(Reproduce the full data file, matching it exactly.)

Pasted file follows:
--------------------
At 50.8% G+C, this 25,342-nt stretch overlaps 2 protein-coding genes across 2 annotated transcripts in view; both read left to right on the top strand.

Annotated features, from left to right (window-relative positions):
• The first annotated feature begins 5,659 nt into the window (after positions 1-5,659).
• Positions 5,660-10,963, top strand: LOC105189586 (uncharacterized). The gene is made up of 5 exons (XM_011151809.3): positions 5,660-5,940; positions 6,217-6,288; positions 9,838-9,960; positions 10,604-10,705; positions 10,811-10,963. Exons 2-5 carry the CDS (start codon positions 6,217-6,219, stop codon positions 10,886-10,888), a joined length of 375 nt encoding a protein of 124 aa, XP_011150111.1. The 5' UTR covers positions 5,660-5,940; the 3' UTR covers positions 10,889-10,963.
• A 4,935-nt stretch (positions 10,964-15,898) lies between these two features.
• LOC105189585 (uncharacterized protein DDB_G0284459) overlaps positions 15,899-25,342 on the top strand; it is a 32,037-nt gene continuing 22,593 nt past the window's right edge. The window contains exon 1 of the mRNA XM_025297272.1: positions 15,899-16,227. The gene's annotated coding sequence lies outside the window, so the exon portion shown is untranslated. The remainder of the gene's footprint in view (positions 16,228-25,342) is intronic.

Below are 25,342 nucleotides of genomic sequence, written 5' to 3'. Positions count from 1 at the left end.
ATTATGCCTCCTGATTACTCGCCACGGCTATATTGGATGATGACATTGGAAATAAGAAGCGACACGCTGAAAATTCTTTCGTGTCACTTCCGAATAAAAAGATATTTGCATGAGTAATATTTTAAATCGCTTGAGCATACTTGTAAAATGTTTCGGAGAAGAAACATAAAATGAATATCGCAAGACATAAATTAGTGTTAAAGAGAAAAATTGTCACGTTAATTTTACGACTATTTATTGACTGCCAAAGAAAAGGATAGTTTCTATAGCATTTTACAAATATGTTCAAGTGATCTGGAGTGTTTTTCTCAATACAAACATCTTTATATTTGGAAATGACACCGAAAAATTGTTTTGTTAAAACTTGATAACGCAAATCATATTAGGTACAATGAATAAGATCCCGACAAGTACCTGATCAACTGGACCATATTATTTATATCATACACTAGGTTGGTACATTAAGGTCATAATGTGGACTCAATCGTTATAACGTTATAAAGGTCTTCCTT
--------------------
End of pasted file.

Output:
At 50.8% G+C, this 25,342-nt stretch overlaps 2 protein-coding genes across 2 annotated transcripts in view; both read left to right on the top strand.

Annotated features, from left to right (window-relative positions):
• The first annotated feature begins 5,659 nt into the window (after positions 1-5,659).
• Positions 5,660-10,963, top strand: LOC105189586 (uncharacterized). The gene is made up of 5 exons (XM_011151809.3): positions 5,660-5,940; positions 6,217-6,288; positions 9,838-9,960; positions 10,604-10,705; positions 10,811-10,963. Exons 2-5 carry the CDS (start codon positions 6,217-6,219, stop codon positions 10,886-10,888), a joined length of 375 nt encoding a protein of 124 aa, XP_011150111.1. The 5' UTR covers positions 5,660-5,940; the 3' UTR covers positions 10,889-10,963.
• A 4,935-nt stretch (positions 10,964-15,898) lies between these two features.
• LOC105189585 (uncharacterized protein DDB_G0284459) overlaps positions 15,899-25,342 on the top strand; it is a 32,037-nt gene continuing 22,593 nt past the window's right edge. The window contains exon 1 of the mRNA XM_025297272.1: positions 15,899-16,227. The gene's annotated coding sequence lies outside the window, so the exon portion shown is untranslated. The remainder of the gene's footprint in view (positions 16,228-25,342) is intronic.

Below are 25,342 nucleotides of genomic sequence, written 5' to 3'. Positions count from 1 at the left end.
ATTATGCCTCCTGATTACTCGCCACGGCTATATTGGATGATGACATTGGAAATAAGAAGCGACACGCTGAAAATTCTTTCGTGTCACTTCCGAATAAAAAGATATTTGCATGAGTAATATTTTAAATCGCTTGAGCATACTTGTAAAATGTTTCGGAGAAGAAACATAAAATGAATATCGCAAGACATAAATTAGTGTTAAAGAGAAAAATTGTCACGTTAATTTTACGACTATTTATTGACTGCCAAAGAAAAGGATAGTTTCTATAGCATTTTACAAATATGTTCAAGTGATCTGGAGTGTTTTTCTCAATACAAACATCTTTATATTTGGAAATGACACCGAAAAATTGTTTTGTTAAAACTTGATAACGCAAATCATATTAGGTACAATGAATAAGATCCCGACAAGTACCTGATCAACTGGACCATATTATTTATATCATACACTAGGTTGGTACATTAAGGTCATAATGTGGACTCAATCGTTATAACGTTATAAAGGTCTTCCTT